About 8% of people in the Western Cape are HIV positive and 94% of them know their status, according to Dr Juanita Arendse, the chief director of emergency and clinical services support in the provincial health department.
She was speaking at a World Aids Day event at Khayelitsha District Hospital on Friday December 1.
The international day raises awareness of the acquired immunodeficiency syndrome (Aids) pandemic, caused by the spread of the human immunodeficiency virus (HIV). The day shows support for those living with HIV and Aids and mourns those who are among the more than 40 million people believed to have died from Aids-related illnesses since the start of the pandemic
Dr Arendse said about 68% of those in the Western Cape who knew their HIV-positive status were on treatment and 90% of them had undetectable levels of the virus.
However, she added, most of those on treatment were women, meaning a lot of HIV-positive men were going untreated.
The provincial health department’s biggest challenge was to get people on treatment and keep them on treatment, she said, noting that there was a high rate of patients defaulting.
“More than a hundred thousand who started treatment have defaulted on treatment due to various issues, but we want to welcome them back into treatment without any judgement,” she said.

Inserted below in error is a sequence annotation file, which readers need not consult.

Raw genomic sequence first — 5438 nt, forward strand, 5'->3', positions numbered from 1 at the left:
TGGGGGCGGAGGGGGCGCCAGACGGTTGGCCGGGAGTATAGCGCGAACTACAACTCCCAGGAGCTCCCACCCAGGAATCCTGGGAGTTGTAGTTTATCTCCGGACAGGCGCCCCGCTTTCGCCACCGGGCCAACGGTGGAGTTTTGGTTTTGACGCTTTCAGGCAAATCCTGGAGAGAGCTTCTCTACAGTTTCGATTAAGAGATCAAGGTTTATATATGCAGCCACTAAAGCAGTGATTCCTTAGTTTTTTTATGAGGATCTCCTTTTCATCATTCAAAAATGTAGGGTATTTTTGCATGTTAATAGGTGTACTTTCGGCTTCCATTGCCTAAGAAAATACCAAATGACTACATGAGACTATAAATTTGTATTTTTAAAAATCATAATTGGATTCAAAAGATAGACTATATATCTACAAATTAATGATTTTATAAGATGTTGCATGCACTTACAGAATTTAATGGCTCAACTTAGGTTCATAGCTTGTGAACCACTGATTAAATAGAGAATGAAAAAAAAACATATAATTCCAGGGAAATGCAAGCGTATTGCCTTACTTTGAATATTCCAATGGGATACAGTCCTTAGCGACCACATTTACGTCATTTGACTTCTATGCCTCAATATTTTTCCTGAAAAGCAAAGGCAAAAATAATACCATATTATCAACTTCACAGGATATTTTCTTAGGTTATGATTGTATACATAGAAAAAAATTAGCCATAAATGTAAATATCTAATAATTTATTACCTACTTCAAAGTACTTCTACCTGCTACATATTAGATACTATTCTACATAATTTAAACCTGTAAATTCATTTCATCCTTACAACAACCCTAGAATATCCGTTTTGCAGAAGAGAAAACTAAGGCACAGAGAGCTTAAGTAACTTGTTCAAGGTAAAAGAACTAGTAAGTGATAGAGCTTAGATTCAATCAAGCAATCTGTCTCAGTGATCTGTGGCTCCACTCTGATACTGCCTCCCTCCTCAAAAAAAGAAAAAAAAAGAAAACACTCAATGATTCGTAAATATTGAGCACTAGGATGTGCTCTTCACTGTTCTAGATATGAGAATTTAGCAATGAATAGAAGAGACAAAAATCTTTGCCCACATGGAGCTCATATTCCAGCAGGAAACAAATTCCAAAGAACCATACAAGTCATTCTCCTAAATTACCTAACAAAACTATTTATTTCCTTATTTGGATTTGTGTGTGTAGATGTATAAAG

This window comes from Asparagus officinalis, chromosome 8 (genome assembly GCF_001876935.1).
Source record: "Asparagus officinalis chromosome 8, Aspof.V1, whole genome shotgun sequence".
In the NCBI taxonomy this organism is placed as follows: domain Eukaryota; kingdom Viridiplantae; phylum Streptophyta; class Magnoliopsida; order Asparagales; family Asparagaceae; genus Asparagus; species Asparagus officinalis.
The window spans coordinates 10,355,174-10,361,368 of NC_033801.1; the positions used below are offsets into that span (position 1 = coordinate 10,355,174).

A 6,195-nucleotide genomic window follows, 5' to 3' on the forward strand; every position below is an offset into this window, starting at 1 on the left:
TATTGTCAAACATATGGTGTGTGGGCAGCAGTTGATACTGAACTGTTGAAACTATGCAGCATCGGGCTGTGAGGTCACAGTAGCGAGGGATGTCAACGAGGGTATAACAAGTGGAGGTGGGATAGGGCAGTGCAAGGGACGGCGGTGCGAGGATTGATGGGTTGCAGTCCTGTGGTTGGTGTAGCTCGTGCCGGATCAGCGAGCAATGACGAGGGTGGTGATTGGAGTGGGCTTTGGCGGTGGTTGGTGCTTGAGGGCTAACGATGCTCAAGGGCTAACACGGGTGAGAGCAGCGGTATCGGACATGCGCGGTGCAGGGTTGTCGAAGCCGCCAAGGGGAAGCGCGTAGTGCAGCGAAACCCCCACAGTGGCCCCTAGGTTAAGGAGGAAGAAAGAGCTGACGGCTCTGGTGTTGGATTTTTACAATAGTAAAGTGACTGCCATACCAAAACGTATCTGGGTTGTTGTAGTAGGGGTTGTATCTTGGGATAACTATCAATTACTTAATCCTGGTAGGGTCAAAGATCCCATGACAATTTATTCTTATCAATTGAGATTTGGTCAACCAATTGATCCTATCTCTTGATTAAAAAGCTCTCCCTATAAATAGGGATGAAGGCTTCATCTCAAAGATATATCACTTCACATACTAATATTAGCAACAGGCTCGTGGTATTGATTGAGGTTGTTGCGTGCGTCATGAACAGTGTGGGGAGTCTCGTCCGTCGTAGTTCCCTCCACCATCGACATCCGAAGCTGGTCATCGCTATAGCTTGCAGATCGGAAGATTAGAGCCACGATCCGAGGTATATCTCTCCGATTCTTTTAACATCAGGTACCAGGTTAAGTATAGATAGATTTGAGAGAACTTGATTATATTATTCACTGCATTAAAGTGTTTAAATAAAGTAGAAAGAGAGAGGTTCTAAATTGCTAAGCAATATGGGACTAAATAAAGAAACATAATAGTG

The prevalence of HIV in the Western Cape was low compared to other parts of the country, and one of the reasons for that was prevention initiatives, she said.
“We need young people to help us with prevention. We are on the right track, but there is more that we need to do.
‘“When the virus is undetectable, then the disease is not transmitted. We should make our voices louder about this, and we need to prevent infection.”
The head of the provincial health department, Dr Keith Cloete, said that based on the latest statistics, it looked like the department had started to turn the tide against HIV/Aids.
From 2015 to 2022, HIV prevalence had dropped in the province, but despite that people were still having sex without using condoms, he said.
Over the last 20 to 30 years, great strides had been made in fighting the stigma attached to the disease, and while it was still there, young people today found it easier to talk openly about it.
A “whole of society” approach, in which health authorities listened to communities and were guided by them on their health needs, was needed to continue making gains against HIV/Aids, he said.
American consul general Todd Haskel said he has been going to World Aids Day events for almost 20 years and he had never felt more hopeful than he did now because of the advances in treatment and awareness.
The recent statistics showed that more people than ever were more aware of their HIV status, he said.